Landforms

A:

An example of a raised flat area is a plateau. A plateau is a large flat region of land higher than the other areas of land surrounding it.

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  • What state is Mount McKinley in?

    Q: What state is Mount McKinley in?

    A: Mount McKinley is the tallest mountain in North America, and it is located in Alaska. It is found in the Denali National Park and Reserve, which is approximately 6 million acres of wild land.
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  • Where does the River Thames start and end?

    Q: Where does the River Thames start and end?

    A: The River Thames originates in a meadow in the Cotswold Hills in Gloucestershire and travels 215 miles through England before emptying into the North Sea near Essex.
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  • How do geysers form?

    Q: How do geysers form?

    A: A geyser is essentially an underground hot spring that, owing to pressure exerted against its constricted plumbing toward the surface of the ground, issues a stream of steam and boiling water from time to time. The term "geyser" is derived from the Icelandic word "geysir," which means to rush forth. A geyser stops erupting once its reservoir is empty, or the water below the surface cools.
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  • What are the physical features of the arctic lowlands?

    Q: What are the physical features of the arctic lowlands?

    A: The arctic lowlands consist of several barren low-lying islands with coastlines dominated by sheer, towering cliffs and frigid surrounding waters of the Atlantic that contain pieces of massive ice sheets. Together, the lowlands comprise the southwestern Arctic Archipelago. They vary in size and shape: some are small and unpopulated, while others, including Victoria Island, are much larger.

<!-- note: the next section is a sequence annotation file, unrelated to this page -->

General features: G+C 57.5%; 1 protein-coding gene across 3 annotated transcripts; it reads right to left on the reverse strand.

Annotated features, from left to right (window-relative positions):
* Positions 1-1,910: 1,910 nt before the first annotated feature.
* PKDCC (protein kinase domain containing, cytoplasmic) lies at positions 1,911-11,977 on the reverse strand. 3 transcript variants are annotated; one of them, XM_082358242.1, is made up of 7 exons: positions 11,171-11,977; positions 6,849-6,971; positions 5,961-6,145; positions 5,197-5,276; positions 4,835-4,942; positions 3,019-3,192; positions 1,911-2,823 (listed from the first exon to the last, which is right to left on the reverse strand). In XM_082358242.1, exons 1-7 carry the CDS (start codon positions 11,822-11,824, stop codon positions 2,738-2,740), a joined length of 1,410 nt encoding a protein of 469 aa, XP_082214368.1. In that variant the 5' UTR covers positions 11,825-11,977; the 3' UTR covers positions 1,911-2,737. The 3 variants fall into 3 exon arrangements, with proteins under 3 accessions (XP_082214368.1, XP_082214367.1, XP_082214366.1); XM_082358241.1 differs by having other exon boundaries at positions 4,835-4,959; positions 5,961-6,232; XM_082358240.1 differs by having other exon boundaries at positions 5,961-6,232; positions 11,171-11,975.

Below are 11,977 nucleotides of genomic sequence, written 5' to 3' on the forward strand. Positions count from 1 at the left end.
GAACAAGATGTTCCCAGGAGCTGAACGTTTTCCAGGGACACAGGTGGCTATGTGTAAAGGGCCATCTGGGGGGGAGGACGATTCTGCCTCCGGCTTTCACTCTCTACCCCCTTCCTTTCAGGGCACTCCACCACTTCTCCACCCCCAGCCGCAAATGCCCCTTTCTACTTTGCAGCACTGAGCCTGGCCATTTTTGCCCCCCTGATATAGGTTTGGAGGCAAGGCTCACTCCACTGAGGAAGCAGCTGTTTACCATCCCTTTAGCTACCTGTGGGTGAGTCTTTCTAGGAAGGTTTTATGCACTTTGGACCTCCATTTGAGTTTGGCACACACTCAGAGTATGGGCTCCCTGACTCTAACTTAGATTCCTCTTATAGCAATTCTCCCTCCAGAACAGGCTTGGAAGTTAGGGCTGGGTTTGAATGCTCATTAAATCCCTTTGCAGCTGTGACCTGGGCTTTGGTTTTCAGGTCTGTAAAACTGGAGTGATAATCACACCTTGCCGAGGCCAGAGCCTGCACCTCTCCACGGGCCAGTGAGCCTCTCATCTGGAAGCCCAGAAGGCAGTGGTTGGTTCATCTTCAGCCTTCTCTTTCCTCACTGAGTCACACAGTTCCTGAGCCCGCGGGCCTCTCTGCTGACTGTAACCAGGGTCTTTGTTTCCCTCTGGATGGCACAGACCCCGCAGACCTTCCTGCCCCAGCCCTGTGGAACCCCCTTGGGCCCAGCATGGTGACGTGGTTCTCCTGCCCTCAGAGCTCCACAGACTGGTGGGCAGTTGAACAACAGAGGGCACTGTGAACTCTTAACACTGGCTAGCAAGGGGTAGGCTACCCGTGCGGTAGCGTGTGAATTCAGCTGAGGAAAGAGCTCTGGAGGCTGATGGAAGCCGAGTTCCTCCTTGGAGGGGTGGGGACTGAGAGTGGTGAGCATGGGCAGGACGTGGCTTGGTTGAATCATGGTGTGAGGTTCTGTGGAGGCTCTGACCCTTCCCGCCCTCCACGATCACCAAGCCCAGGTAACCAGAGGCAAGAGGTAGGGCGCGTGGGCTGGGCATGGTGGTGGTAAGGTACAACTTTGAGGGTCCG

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  • How do mountains affect climate?

    Q: How do mountains affect climate?

    A: Mountains affect climate by blocking wind and receiving more rainfall than low-lying areas. As air is forced over higher ground, it cools, causing moisture to condense and fall as rain. The higher a location is above sea level, the colder it is. This occurs because as altitude increases, the surround airing becomes thinner and less effective at absorbing and retaining heat.
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  • What is the Tonga Trench?

    Q: What is the Tonga Trench?

    A: The Tonga Trench is a submarine trench located in the floor of the South Pacific Ocean. It forms the eastern boundary of the Tonga Ridge. It's 35,702 feet deep at its deepest point and has an average depth of 20,000 feet. It's about 50 miles wide and 850 miles in length. The Tonga Trench and Tonga Ridge form the northern half of the Tonga-Kermadec Arc.
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  • What are the main landforms in the desert?

    Q: What are the main landforms in the desert?

    A: The most common landscape features found in deserts are sand dunes, yardangs, desert pavements, debris, playas, oases, mesas, alluvial fans, arroyos and buttes. These landforms vary from desert to desert.
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  • What do Mount Etna in Sicily and Mount St. Helens in the U.S. have in common?

    Q: What do Mount Etna in Sicily and Mount St. Helens in the U.S. have in common?

    A: Both Mount Etna and Mount St. Helens are active stratovolcanoes, also known as composite volcanoes. In addition, both have experienced major activity in the twentieth and twenty-first centuries.
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  • What is the bottom of the ocean called?

    Q: What is the bottom of the ocean called?

    A: The bottom of the ocean is known as the hadalpelagic zone and extends from 19,686 feet to the bottom of the ocean floor. This area is found in canyons and deep-water trenches, and the deepest part is found in the Marianas trench.
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  • What is a delta in geography?

    Q: What is a delta in geography?

    A: A delta is an area of land in which a river divides into smaller rivers and empties into a larger body of water. It is also possible to have a delta that empties into land, but it is uncommon.